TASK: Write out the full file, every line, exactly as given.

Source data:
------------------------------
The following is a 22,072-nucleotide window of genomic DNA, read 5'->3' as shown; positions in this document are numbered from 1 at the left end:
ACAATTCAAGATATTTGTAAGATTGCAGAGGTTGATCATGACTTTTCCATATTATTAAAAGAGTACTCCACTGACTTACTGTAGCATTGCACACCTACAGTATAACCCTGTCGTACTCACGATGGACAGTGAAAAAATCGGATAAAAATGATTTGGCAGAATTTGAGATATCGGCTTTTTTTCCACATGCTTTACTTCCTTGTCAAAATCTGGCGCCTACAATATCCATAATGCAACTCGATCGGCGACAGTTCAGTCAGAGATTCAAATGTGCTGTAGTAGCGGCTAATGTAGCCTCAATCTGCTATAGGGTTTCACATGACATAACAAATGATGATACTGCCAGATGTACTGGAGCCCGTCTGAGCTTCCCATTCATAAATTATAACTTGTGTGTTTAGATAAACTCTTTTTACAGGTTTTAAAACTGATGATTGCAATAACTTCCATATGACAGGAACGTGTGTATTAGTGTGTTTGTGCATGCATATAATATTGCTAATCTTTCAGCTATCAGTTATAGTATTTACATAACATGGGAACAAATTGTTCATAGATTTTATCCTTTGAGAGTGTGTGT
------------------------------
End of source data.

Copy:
The following is a 22,072-nucleotide window of genomic DNA, read 5'->3' as shown; positions in this document are numbered from 1 at the left end:
ACAATTCAAGATATTTGTAAGATTGCAGAGGTTGATCATGACTTTTCCATATTATTAAAAGAGTACTCCACTGACTTACTGTAGCATTGCACACCTACAGTATAACCCTGTCGTACTCACGATGGACAGTGAAAAAATCGGATAAAAATGATTTGGCAGAATTTGAGATATCGGCTTTTTTTCCACATGCTTTACTTCCTTGTCAAAATCTGGCGCCTACAATATCCATAATGCAACTCGATCGGCGACAGTTCAGTCAGAGATTCAAATGTGCTGTAGTAGCGGCTAATGTAGCCTCAATCTGCTATAGGGTTTCACATGACATAACAAATGATGATACTGCCAGATGTACTGGAGCCCGTCTGAGCTTCCCATTCATAAATTATAACTTGTGTGTTTAGATAAACTCTTTTTACAGGTTTTAAAACTGATGATTGCAATAACTTCCATATGACAGGAACGTGTGTATTAGTGTGTTTGTGCATGCATATAATATTGCTAATCTTTCAGCTATCAGTTATAGTATTTACATAACATGGGAACAAATTGTTCATAGATTTTATCCTTTGAGAGTGTGTGT